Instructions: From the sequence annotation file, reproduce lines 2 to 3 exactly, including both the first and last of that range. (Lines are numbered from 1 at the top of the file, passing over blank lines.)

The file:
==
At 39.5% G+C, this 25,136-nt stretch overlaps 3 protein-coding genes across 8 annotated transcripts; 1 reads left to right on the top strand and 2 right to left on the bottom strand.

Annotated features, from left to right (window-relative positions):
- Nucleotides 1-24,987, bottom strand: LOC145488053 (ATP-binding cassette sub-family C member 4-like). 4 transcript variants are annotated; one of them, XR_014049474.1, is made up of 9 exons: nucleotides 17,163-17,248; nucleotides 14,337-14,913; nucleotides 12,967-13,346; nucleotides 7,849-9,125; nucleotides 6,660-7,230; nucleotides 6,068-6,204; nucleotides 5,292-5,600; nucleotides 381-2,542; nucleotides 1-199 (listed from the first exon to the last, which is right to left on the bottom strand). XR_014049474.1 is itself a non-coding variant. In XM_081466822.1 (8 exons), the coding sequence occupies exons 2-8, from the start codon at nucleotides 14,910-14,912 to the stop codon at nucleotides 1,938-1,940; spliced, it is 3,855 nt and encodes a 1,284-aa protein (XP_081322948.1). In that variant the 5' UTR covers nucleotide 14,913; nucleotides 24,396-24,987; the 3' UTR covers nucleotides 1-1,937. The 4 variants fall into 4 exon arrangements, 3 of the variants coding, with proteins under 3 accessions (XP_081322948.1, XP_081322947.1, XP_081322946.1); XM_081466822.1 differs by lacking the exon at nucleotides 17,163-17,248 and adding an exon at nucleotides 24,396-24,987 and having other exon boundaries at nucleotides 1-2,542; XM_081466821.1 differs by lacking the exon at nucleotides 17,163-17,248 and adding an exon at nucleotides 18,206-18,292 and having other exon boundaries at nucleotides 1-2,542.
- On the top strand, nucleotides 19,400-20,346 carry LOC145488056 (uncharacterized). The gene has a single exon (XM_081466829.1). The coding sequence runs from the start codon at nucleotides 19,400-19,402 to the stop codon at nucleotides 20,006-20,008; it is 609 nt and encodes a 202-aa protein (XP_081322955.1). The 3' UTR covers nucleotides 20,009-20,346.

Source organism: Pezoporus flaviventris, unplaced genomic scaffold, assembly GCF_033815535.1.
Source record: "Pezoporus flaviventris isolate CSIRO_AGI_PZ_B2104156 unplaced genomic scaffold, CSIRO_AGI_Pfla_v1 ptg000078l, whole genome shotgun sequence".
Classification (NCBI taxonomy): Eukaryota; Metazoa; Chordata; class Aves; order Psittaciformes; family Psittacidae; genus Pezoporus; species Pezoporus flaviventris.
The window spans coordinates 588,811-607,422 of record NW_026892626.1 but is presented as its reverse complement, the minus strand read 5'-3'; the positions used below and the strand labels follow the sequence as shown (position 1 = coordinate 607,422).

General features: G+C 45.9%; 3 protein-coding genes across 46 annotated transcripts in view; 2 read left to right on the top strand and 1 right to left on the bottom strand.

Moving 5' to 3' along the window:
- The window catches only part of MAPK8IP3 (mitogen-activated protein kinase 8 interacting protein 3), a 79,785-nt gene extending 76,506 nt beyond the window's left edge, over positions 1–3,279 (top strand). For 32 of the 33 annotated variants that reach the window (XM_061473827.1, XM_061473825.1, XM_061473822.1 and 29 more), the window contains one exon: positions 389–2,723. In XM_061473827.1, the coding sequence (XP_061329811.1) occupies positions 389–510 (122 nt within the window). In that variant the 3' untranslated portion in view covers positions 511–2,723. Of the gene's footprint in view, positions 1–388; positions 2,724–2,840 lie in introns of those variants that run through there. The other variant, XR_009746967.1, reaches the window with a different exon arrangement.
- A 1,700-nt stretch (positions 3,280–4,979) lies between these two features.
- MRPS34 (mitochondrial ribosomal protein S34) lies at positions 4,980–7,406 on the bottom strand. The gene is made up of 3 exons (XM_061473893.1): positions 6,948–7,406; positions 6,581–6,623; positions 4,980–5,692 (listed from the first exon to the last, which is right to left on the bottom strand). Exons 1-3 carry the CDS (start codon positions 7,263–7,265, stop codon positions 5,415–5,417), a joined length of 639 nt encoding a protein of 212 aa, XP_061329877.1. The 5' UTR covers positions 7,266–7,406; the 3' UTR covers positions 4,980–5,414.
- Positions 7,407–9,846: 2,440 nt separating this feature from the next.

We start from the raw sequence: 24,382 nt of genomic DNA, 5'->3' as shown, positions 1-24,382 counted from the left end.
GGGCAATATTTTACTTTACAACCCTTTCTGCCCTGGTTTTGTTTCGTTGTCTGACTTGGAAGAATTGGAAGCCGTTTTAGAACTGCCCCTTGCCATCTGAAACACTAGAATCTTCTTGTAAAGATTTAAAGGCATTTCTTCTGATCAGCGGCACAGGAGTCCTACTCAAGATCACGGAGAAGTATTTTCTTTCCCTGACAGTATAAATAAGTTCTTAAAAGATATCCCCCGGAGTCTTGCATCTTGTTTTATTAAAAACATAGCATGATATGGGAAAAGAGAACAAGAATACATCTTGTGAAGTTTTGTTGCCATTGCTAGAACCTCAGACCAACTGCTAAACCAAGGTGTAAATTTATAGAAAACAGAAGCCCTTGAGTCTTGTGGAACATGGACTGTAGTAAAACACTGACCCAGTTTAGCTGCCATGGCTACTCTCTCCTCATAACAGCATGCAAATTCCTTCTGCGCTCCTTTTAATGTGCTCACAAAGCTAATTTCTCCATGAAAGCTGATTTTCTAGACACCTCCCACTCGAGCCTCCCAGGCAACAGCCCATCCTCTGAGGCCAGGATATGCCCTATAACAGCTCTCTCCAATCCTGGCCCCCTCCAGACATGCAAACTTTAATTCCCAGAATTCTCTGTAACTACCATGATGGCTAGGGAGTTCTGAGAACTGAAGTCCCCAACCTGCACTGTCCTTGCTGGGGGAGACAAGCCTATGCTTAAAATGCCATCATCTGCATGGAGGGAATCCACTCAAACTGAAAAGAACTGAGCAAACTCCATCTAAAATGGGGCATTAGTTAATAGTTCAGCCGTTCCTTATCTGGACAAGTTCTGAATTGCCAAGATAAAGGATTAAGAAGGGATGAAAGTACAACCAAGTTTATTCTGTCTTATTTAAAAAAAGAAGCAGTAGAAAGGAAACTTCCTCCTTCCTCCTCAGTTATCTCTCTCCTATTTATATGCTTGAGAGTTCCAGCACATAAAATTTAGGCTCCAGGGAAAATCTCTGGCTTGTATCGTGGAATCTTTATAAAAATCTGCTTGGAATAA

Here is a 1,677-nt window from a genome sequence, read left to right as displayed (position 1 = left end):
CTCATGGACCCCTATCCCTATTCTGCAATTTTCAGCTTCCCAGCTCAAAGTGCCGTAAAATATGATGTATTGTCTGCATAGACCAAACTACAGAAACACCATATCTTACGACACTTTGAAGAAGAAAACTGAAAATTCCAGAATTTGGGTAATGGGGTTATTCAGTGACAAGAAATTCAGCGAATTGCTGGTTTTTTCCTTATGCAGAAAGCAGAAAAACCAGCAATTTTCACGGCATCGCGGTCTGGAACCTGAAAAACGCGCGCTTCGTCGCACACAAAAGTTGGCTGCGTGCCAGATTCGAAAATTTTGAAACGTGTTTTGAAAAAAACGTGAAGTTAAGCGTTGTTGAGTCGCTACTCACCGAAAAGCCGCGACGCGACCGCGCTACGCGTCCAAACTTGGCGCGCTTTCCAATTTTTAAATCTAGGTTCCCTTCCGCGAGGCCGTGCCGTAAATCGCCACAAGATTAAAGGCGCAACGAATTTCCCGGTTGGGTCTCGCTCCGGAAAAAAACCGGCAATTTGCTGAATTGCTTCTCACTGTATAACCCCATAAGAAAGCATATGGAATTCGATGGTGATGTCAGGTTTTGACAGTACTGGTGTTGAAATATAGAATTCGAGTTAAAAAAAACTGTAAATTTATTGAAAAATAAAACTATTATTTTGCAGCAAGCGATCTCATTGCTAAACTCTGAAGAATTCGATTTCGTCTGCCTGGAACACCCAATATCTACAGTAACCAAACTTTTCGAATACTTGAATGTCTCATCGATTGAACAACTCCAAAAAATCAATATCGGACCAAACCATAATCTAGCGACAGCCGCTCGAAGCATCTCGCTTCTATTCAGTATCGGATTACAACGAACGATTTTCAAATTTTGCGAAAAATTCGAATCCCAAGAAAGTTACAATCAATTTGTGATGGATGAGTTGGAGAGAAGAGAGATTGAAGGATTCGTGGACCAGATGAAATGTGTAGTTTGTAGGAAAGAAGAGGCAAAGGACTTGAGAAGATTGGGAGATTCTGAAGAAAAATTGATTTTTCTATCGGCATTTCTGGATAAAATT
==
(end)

Annotated features, from left to right (window-relative positions):
- Nucleotides 1-24,987, bottom strand: LOC145488053 (ATP-binding cassette sub-family C member 4-like). 4 transcript variants are annotated; one of them, XR_014049474.1, is made up of 9 exons: nucleotides 17,163-17,248; nucleotides 14,337-14,913; nucleotides 12,967-13,346; nucleotides 7,849-9,125; nucleotides 6,660-7,230; nucleotides 6,068-6,204; nucleotides 5,292-5,600; nucleotides 381-2,542; nucleotides 1-199 (listed from the first exon to the last, which is right to left on the bottom strand). XR_014049474.1 is itself a non-coding variant. In XM_081466822.1 (8 exons), the coding sequence occupies exons 2-8, from the start codon at nucleotides 14,910-14,912 to the stop codon at nucleotides 1,938-1,940; spliced, it is 3,855 nt and encodes a 1,284-aa protein (XP_081322948.1). In that variant the 5' UTR covers nucleotide 14,913; nucleotides 24,396-24,987; the 3' UTR covers nucleotides 1-1,937. The 4 variants fall into 4 exon arrangements, 3 of the variants coding, with proteins under 3 accessions (XP_081322948.1, XP_081322947.1, XP_081322946.1); XM_081466822.1 differs by lacking the exon at nucleotides 17,163-17,248 and adding an exon at nucleotides 24,396-24,987 and having other exon boundaries at nucleotides 1-2,542; XM_081466821.1 differs by lacking the exon at nucleotides 17,163-17,248 and adding an exon at nucleotides 18,206-18,292 and having other exon boundaries at nucleotides 1-2,542.